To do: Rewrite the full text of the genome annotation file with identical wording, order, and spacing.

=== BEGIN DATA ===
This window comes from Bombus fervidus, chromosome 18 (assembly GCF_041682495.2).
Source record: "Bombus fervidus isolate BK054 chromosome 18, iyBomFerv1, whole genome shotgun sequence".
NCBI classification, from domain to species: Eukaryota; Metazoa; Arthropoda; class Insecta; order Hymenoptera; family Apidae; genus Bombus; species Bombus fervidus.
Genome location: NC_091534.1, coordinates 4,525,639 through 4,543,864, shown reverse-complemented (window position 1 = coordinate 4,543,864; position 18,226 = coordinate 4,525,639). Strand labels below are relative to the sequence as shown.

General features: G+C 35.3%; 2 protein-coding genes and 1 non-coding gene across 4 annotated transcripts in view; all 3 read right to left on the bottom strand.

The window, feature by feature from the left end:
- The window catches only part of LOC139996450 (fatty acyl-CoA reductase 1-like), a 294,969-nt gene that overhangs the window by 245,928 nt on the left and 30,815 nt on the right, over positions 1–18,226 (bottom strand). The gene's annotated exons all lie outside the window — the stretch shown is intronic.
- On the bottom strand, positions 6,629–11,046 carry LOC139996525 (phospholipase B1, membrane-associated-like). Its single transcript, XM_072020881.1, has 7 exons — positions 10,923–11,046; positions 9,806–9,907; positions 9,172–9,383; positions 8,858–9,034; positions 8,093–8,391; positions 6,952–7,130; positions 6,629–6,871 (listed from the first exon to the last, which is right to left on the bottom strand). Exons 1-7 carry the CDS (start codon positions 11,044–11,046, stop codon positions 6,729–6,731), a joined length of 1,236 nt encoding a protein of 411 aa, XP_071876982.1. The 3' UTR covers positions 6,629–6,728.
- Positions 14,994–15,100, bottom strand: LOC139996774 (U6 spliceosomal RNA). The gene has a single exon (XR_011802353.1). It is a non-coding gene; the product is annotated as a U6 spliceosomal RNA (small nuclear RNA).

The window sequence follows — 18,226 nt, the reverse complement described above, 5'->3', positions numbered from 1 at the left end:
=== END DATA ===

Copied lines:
This window comes from Bombus fervidus, chromosome 18 (assembly GCF_041682495.2).
Source record: "Bombus fervidus isolate BK054 chromosome 18, iyBomFerv1, whole genome shotgun sequence".
NCBI classification, from domain to species: Eukaryota; Metazoa; Arthropoda; class Insecta; order Hymenoptera; family Apidae; genus Bombus; species Bombus fervidus.
Genome location: NC_091534.1, coordinates 4,525,639 through 4,543,864, shown reverse-complemented (window position 1 = coordinate 4,543,864; position 18,226 = coordinate 4,525,639). Strand labels below are relative to the sequence as shown.

General features: G+C 35.3%; 2 protein-coding genes and 1 non-coding gene across 4 annotated transcripts in view; all 3 read right to left on the bottom strand.

The window, feature by feature from the left end:
- The window catches only part of LOC139996450 (fatty acyl-CoA reductase 1-like), a 294,969-nt gene that overhangs the window by 245,928 nt on the left and 30,815 nt on the right, over positions 1–18,226 (bottom strand). The gene's annotated exons all lie outside the window — the stretch shown is intronic.
- On the bottom strand, positions 6,629–11,046 carry LOC139996525 (phospholipase B1, membrane-associated-like). Its single transcript, XM_072020881.1, has 7 exons — positions 10,923–11,046; positions 9,806–9,907; positions 9,172–9,383; positions 8,858–9,034; positions 8,093–8,391; positions 6,952–7,130; positions 6,629–6,871 (listed from the first exon to the last, which is right to left on the bottom strand). Exons 1-7 carry the CDS (start codon positions 11,044–11,046, stop codon positions 6,729–6,731), a joined length of 1,236 nt encoding a protein of 411 aa, XP_071876982.1. The 3' UTR covers positions 6,629–6,728.
- Positions 14,994–15,100, bottom strand: LOC139996774 (U6 spliceosomal RNA). The gene has a single exon (XR_011802353.1). It is a non-coding gene; the product is annotated as a U6 spliceosomal RNA (small nuclear RNA).

The window sequence follows — 18,226 nt, the reverse complement described above, 5'->3', positions numbered from 1 at the left end: